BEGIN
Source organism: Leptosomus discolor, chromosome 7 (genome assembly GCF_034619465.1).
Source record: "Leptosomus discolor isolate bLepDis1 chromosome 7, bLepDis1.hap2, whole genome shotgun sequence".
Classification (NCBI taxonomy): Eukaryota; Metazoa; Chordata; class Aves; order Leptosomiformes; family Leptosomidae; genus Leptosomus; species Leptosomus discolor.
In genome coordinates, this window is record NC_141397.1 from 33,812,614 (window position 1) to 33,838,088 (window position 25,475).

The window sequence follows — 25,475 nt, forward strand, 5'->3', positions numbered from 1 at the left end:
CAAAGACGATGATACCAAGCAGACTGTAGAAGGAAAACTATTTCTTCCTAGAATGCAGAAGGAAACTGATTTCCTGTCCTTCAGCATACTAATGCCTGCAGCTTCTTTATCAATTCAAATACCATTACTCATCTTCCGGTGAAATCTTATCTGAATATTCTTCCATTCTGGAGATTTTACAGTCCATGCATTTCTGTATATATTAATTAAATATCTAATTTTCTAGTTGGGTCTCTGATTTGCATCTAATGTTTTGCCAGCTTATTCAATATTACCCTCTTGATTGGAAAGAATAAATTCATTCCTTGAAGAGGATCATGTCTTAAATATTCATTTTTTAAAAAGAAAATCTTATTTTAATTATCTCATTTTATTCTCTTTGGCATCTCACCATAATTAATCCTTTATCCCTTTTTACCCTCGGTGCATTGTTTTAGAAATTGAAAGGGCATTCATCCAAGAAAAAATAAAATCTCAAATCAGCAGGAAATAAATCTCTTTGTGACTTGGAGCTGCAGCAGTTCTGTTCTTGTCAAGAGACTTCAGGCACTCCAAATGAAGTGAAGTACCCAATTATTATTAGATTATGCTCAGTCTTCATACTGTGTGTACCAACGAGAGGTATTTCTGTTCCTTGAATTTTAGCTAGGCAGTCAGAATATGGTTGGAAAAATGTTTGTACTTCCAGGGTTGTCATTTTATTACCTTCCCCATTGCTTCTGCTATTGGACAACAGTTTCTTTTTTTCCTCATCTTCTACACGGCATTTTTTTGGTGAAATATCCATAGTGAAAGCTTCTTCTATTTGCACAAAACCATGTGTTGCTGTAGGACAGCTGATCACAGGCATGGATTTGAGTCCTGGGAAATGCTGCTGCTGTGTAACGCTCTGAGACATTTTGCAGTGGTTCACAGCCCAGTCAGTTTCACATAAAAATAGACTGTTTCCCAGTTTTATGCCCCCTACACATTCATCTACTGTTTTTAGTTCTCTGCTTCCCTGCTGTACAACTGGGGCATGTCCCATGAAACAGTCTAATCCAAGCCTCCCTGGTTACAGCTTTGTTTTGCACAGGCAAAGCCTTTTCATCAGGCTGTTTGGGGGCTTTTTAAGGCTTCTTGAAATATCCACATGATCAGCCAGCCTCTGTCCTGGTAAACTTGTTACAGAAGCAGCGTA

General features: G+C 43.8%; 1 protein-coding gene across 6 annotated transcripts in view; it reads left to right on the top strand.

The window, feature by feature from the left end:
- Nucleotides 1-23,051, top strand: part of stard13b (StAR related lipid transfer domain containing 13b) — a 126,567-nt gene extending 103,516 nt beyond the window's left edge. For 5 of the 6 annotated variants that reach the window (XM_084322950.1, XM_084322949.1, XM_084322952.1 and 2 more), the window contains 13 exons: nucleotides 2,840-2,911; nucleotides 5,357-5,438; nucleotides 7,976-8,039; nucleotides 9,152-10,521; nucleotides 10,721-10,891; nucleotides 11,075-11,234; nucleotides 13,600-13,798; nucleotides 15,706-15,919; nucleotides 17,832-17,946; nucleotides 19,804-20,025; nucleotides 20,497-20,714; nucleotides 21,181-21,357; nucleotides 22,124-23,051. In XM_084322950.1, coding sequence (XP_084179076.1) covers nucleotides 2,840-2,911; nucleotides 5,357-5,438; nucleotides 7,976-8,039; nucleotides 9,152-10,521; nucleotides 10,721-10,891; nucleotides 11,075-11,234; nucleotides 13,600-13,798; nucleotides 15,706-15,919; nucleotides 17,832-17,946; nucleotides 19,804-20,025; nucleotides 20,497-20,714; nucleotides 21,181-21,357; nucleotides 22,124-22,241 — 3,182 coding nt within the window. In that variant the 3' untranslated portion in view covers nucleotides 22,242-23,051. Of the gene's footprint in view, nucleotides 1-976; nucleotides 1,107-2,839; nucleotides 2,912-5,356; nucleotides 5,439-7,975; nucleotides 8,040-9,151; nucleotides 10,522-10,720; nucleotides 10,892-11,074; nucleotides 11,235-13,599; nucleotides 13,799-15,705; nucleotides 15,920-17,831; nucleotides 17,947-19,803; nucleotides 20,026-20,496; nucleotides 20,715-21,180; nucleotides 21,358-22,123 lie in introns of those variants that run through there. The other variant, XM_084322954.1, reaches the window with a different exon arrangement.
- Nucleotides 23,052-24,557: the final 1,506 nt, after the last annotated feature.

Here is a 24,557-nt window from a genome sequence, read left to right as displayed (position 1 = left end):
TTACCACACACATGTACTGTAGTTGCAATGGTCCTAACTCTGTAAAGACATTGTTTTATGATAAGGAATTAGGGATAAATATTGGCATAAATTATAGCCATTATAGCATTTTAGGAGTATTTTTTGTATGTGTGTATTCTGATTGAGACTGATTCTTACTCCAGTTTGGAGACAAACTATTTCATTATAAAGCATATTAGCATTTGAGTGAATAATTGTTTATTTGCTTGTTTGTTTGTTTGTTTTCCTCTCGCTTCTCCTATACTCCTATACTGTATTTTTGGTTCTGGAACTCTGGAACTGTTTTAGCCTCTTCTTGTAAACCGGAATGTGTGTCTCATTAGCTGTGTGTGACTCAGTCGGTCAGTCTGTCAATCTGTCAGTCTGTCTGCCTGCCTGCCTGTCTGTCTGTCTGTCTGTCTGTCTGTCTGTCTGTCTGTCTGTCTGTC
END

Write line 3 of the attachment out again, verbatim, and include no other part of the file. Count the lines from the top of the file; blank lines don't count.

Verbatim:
Classification (NCBI taxonomy): Eukaryota; Metazoa; Chordata; class Aves; order Leptosomiformes; family Leptosomidae; genus Leptosomus; species Leptosomus discolor.